My family is going to Burning Man this year! I've been twice in the past and there have been a few things about my experience that were less than comfortable. The biggest problem I had on the playa was sleeping during the hot days in a tent. Once the sun rose over the RV I pitched my tent next to the heat became unbearable and I had to get up.
So for this year I have built a Hexayurt to stay in and a "swamp cooler" to keep it cool during the hot days. A swamp cooler is essentially identical to what we know as a humidifier, its a fan that blows air over some sort of absorbent material. In environments that are very dry, like the Black Rock Desert where Burning Man is held, the air exits the swamp cooler significantly cooler that when it entered. Or at least that's the plan! I'll take data and report back after the Burn.
I found a set of brand new replacement humidifier "filters" at our town dump, and these seemed to be about the size I wanted so I started there. Very similar filters are available online as well as all of the other components needed for this build..
I cut some frames from Coroplast sheet stock and glued together a frame with silicone seal to hold the filters in the center of the plastic shipping crate I decided to use for the body of the swamp cooler.
The 200 mm fans are made for cooling PC cases. They are very quiet and quite efficient, using a few tenths of an amp each and pushing 120 CFM of air.
On the side of the filters facing the fans is a loop of hose with several holes in it. There is a pump at the bottom of the crate that circulates water over the filters, keeping them wet. There is also a float switch to turn the pump off if the water level get too low. The pump switch I used switched the reverse of what I needed so I added a relay to the circuit to achieve the desired action.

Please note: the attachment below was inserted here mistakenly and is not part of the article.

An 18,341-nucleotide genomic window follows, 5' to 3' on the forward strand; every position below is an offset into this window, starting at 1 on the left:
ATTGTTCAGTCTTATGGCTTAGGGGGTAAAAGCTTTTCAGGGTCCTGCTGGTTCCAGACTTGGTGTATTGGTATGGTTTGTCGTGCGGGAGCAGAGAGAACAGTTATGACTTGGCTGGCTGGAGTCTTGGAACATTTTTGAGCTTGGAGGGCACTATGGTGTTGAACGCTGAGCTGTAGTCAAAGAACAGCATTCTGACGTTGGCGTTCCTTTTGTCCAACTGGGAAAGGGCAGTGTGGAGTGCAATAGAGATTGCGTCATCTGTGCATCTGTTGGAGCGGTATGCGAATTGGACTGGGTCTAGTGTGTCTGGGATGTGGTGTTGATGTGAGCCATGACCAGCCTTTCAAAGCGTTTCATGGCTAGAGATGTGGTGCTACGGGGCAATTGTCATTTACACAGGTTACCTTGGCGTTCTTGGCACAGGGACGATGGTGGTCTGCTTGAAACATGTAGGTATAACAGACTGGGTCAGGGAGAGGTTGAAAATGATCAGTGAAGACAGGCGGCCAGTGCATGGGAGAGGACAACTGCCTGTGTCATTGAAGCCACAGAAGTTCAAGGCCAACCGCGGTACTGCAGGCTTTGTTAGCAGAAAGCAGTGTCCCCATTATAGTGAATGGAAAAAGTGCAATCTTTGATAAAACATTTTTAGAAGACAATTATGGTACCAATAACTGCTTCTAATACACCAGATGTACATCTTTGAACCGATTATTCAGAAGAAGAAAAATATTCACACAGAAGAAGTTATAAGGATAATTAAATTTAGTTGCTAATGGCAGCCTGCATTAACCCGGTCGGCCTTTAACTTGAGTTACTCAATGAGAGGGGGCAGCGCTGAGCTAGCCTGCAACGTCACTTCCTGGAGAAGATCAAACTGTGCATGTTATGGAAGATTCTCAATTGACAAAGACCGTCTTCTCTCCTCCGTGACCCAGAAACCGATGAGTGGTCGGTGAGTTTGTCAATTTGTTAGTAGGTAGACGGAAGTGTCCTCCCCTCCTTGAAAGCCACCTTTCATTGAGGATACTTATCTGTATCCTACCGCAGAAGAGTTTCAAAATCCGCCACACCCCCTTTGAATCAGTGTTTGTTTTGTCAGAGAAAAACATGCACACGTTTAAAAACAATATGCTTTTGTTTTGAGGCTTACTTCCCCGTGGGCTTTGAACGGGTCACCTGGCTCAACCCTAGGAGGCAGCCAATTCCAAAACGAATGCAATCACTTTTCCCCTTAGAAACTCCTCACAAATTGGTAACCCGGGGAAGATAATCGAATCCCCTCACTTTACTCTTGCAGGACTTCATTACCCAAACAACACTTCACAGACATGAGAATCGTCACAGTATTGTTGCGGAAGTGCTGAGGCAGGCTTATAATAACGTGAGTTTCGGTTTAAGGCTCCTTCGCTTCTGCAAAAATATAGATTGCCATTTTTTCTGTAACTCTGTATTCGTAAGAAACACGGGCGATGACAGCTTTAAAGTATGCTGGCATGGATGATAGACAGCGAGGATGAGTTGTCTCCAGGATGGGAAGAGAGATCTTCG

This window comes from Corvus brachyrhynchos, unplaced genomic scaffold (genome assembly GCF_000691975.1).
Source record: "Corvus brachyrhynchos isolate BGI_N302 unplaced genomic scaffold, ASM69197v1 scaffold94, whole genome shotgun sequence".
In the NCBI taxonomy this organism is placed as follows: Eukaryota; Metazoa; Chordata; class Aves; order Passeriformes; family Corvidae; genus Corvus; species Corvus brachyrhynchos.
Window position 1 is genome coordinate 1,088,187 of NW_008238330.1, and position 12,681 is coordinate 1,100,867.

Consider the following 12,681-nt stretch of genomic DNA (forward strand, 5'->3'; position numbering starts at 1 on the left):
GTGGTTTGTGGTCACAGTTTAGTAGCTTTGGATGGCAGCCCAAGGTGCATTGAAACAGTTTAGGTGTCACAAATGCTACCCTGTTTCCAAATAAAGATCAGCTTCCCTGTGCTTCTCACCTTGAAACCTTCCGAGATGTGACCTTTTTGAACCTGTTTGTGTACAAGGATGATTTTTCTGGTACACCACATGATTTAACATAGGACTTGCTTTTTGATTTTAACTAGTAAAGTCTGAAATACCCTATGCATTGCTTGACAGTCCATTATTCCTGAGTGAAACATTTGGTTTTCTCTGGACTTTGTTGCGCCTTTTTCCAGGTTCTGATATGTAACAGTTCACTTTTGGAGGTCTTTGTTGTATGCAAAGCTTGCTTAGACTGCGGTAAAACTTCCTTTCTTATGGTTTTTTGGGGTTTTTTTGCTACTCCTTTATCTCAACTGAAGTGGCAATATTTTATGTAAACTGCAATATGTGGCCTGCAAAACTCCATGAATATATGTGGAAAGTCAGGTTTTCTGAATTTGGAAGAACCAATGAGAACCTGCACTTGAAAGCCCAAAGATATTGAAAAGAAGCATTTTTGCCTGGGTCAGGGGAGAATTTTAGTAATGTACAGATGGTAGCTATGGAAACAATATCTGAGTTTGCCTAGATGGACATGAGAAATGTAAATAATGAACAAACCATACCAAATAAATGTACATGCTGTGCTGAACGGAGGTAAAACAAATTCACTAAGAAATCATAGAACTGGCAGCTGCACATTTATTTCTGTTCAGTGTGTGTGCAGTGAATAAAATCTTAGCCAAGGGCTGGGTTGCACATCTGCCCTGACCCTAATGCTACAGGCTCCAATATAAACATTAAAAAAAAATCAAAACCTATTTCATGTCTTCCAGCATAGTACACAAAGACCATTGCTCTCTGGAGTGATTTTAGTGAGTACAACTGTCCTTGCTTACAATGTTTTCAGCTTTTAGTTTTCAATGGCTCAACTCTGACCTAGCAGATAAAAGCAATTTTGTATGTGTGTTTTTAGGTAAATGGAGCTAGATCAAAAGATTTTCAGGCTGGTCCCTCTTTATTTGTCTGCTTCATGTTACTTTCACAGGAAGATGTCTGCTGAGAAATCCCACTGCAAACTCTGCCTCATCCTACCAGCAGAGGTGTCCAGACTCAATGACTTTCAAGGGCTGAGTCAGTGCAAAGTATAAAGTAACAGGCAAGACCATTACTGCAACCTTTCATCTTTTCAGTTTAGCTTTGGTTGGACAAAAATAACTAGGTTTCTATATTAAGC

The fans and pump together use about 6.5 watts which means I should have plenty of power from the 30 watt solar panel to run the cooler all day long.
The whole unit backs up against the air vent in the hexayurt so that it draws in the dry outside air. Our cooler chest will sit on top of the unit and feed melt-water to it throughout the day.
The 30 watt solar panel should provide plenty of power for the swamp cooler, LED interior and decorative lighting, as well as charge batteries for cameras and phones.
I re-purposed an old A/C computer load center for the solar system. Mounted on top is the charge controller, batteries, and a 110 watt inverter for charging things like my electric shaver.
I'll take temperature and humidity readings both inside and outside the hexayurt and report back as to how well the swamp cooler worked.
The Man burns in 23 days.